In In re Carrie W. (2003) 110 Cal.App.4th 746, 758, 2 Cal.Rptr.3d 38, the court observed that references to “parents or guardians” such as those found in section 361.5, refer to guardianships established in probate court, rather than guardianships created by the juvenile court after a child has become a dependent of the court:  “[t]hroughout the Welfare and Institutions Code, reference is made to ‘parents or legal guardians.’   Although we have not found any specific section determining the significance of this particular phrasing, the ‘guardians' portion of ‘parents or guardians' appears to refer to situations where a child enters the jurisdiction of the dependency court with a guardianship previously established in probate court.   This phrasing is meant to include the appropriate legal caretaker of a child within the code sections at the time dependency proceedings are initiated.”

We agree with this analysis.   The Legislature has specifically provided for the creation and termination of legal guardianships after a child becomes a dependent of the juvenile court.   The maintenance and termination of this relationship differs from the treatment accorded “parents and guardians” in section 361.5, and the existence of this different treatment supports the conclusion reached by the court in Carrie W. that references to “guardians” elsewhere in the dependency statutes refer to guardianships created through the Probate Code, rather than by the juvenile court.   Further, we read the reference to a child's parents or guardians as a reference to a Probate Code guardianship because such guardianships are generally created when a child's parents die or are incapacitated.   Such a child would therefore enter the dependency system with only a guardian and, therefore, the reference to a parent or guardian would include such a child. In contrast, a juvenile court guardianship is far more likely to be created while a child's parents are still  living.   In contrast to a child who enters dependency under a Probate Code guardianship, a child cared for by a guardian appointed by the juvenile court generally has both a parent and a guardian.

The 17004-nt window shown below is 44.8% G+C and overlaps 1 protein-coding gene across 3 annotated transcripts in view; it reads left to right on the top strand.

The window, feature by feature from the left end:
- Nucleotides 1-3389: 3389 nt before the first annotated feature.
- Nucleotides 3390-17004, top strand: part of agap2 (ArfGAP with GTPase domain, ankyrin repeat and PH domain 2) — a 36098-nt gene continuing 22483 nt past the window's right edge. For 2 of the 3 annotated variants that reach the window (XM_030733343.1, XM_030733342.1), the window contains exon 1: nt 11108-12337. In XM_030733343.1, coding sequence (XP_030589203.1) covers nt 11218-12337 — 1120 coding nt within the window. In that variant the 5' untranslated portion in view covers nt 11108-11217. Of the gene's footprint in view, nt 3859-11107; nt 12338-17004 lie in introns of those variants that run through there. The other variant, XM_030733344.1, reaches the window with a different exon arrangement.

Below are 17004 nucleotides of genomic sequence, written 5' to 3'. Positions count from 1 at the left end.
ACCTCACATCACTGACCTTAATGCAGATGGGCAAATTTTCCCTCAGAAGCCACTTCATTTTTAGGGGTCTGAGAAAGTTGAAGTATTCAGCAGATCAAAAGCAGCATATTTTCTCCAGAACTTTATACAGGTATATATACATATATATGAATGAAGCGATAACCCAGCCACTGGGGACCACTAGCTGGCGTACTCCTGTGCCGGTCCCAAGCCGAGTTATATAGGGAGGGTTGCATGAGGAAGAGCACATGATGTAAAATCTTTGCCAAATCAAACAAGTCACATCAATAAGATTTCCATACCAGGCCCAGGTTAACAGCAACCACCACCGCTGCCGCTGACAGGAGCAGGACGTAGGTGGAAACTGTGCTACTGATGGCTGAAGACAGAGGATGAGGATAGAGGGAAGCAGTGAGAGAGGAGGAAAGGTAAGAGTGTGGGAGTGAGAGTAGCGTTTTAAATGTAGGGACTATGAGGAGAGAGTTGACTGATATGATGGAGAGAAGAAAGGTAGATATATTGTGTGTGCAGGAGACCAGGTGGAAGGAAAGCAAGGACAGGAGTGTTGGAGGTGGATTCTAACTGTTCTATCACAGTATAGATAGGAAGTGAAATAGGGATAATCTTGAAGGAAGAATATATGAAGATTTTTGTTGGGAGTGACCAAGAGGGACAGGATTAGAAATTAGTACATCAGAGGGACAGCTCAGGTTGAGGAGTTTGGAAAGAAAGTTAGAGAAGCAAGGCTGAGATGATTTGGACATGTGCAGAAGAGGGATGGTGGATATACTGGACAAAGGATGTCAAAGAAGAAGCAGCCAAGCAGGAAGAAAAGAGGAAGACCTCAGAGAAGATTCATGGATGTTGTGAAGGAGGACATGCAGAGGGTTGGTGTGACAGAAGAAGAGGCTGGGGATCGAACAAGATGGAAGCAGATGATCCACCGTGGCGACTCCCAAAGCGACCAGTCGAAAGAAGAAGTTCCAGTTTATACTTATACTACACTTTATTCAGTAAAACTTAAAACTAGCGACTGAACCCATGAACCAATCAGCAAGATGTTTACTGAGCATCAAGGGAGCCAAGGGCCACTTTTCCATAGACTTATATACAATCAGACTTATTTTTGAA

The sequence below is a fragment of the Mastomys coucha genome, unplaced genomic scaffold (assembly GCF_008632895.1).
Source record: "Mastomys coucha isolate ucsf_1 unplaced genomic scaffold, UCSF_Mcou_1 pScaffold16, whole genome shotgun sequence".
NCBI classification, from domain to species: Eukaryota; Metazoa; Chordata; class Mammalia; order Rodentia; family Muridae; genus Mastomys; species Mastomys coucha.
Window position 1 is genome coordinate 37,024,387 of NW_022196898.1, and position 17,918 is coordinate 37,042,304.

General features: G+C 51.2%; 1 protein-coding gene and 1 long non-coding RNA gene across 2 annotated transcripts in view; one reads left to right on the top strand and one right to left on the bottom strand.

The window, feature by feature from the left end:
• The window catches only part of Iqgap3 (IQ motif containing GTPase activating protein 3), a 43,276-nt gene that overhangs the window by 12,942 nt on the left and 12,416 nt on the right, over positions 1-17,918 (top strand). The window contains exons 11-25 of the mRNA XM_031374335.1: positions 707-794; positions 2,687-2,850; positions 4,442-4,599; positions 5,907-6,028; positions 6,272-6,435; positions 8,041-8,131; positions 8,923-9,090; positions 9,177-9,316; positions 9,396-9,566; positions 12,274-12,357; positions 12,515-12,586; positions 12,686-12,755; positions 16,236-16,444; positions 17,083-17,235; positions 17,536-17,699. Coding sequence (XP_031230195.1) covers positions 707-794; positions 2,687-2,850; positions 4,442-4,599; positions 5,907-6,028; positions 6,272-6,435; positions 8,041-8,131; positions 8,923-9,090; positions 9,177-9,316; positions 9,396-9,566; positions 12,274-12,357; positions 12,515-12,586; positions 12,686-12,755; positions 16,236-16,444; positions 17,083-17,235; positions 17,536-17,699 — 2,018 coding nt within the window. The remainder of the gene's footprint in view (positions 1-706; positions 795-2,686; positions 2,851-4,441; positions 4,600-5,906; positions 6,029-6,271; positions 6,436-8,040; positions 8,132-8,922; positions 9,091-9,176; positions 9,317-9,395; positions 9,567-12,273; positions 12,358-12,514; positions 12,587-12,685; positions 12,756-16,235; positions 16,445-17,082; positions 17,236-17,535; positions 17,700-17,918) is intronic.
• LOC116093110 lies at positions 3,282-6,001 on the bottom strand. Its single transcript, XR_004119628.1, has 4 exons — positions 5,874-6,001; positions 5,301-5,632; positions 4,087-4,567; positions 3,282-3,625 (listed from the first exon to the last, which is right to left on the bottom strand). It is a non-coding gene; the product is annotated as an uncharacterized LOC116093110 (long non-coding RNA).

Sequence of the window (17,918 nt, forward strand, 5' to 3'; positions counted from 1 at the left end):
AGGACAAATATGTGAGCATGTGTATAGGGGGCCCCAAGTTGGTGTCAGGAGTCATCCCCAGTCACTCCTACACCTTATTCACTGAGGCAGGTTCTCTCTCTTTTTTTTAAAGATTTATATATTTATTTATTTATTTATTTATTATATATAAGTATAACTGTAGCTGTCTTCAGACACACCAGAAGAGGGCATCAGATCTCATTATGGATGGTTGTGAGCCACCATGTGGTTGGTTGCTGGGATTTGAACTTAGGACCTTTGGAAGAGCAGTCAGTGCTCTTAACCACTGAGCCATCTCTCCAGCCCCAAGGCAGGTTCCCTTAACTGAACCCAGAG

We conclude, therefore, that because Barbara was not entitled to reunification services, she may not argue that the court erred in refusing to extend services to her past the 18-month review hearing stage.   Similarly, in terminating Barbara's legal guardianship of Carlos the court's inquiry is not whether there is a substantial risk of harm to Carlos but, instead, whether the change in Barbara's status is in Carlos's best interest.   For this reason, we must reject Barbara's argument that the court erred in finding that there was a substantial risk of harm to Carlos should he be returned to her care.

C. Proceedings on Remand

For the reasons we have described, Barbara's writ must be denied.   Ordinarily, we would remand this matter with directions that the court proceed in a manner consistent with this opinion.   Given the lengthy history of this case, however, and the Agency's contention that past juvenile court findings suffice to terminate Barbara's guardianship, we will briefly consider the appropriate proceedings in light of the result we have reached.